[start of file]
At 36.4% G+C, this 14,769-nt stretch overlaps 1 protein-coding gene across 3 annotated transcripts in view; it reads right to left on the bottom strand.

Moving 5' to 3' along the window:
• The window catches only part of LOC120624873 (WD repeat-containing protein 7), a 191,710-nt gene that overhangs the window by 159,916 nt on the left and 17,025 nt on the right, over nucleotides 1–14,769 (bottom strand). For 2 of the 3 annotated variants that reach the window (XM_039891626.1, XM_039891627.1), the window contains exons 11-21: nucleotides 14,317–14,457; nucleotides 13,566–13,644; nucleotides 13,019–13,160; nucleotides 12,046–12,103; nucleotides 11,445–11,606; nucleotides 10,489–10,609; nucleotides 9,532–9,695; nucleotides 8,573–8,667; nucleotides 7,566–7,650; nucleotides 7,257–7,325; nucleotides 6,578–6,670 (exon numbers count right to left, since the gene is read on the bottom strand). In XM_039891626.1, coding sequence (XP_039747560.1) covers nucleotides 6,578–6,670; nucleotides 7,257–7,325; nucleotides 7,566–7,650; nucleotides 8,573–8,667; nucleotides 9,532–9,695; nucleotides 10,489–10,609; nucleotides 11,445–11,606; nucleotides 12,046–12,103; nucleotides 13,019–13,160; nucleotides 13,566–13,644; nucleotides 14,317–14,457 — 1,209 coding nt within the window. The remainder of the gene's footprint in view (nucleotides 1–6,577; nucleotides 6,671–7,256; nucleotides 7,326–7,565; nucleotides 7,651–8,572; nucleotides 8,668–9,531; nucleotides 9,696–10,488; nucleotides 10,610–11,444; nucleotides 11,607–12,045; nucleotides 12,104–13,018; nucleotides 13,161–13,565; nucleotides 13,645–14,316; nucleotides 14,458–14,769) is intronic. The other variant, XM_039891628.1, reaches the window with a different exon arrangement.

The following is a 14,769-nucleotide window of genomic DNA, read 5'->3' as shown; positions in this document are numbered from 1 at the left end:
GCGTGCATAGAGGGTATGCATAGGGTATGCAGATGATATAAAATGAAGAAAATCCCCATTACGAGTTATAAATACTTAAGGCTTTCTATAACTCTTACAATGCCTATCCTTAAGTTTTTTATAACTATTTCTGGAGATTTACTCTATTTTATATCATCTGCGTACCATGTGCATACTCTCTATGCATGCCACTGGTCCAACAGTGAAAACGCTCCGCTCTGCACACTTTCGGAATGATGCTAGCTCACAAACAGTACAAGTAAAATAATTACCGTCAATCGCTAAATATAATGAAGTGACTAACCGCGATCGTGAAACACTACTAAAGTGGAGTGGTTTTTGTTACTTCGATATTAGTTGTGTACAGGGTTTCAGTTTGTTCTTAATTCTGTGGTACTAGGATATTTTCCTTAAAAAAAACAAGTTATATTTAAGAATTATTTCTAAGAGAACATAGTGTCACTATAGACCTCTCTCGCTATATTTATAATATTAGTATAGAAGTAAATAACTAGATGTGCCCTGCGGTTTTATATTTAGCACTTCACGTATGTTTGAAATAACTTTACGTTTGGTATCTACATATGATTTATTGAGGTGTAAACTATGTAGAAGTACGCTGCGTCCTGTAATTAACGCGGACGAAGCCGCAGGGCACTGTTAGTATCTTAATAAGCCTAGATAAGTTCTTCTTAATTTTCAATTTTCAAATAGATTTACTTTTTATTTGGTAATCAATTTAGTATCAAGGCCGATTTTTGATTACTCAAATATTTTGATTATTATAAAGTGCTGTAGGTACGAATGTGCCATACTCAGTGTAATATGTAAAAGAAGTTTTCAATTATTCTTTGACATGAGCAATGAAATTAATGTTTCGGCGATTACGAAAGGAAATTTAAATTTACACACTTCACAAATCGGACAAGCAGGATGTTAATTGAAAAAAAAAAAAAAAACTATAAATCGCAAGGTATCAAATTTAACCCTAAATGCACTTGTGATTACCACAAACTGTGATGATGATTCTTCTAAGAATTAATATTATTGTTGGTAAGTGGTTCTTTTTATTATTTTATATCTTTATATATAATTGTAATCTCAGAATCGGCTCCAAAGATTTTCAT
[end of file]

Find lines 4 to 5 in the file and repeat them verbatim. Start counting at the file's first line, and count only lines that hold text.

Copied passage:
The following is a 14,769-nucleotide window of genomic DNA, read 5'->3' as shown; positions in this document are numbered from 1 at the left end:
GCGTGCATAGAGGGTATGCATAGGGTATGCAGATGATATAAAATGAAGAAAATCCCCATTACGAGTTATAAATACTTAAGGCTTTCTATAACTCTTACAATGCCTATCCTTAAGTTTTTTATAACTATTTCTGGAGATTTACTCTATTTTATATCATCTGCGTACCATGTGCATACTCTCTATGCATGCCACTGGTCCAACAGTGAAAACGCTCCGCTCTGCACACTTTCGGAATGATGCTAGCTCACAAACAGTACAAGTAAAATAATTACCGTCAATCGCTAAATATAATGAAGTGACTAACCGCGATCGTGAAACACTACTAAAGTGGAGTGGTTTTTGTTACTTCGATATTAGTTGTGTACAGGGTTTCAGTTTGTTCTTAATTCTGTGGTACTAGGATATTTTCCTTAAAAAAAACAAGTTATATTTAAGAATTATTTCTAAGAGAACATAGTGTCACTATAGACCTCTCTCGCTATATTTATAATATTAGTATAGAAGTAAATAACTAGATGTGCCCTGCGGTTTTATATTTAGCACTTCACGTATGTTTGAAATAACTTTACGTTTGGTATCTACATATGATTTATTGAGGTGTAAACTATGTAGAAGTACGCTGCGTCCTGTAATTAACGCGGACGAAGCCGCAGGGCACTGTTAGTATCTTAATAAGCCTAGATAAGTTCTTCTTAATTTTCAATTTTCAAATAGATTTACTTTTTATTTGGTAATCAATTTAGTATCAAGGCCGATTTTTGATTACTCAAATATTTTGATTATTATAAAGTGCTGTAGGTACGAATGTGCCATACTCAGTGTAATATGTAAAAGAAGTTTTCAATTATTCTTTGACATGAGCAATGAAATTAATGTTTCGGCGATTACGAAAGGAAATTTAAATTTACACACTTCACAAATCGGACAAGCAGGATGTTAATTGAAAAAAAAAAAAAAAACTATAAATCGCAAGGTATCAAATTTAACCCTAAATGCACTTGTGATTACCACAAACTGTGATGATGATTCTTCTAAGAATTAATATTATTGTTGGTAAGTGGTTCTTTTTATTATTTTATATCTTTATATATAATTGTAATCTCAGAATCGGCTCCAAAGATTTTCAT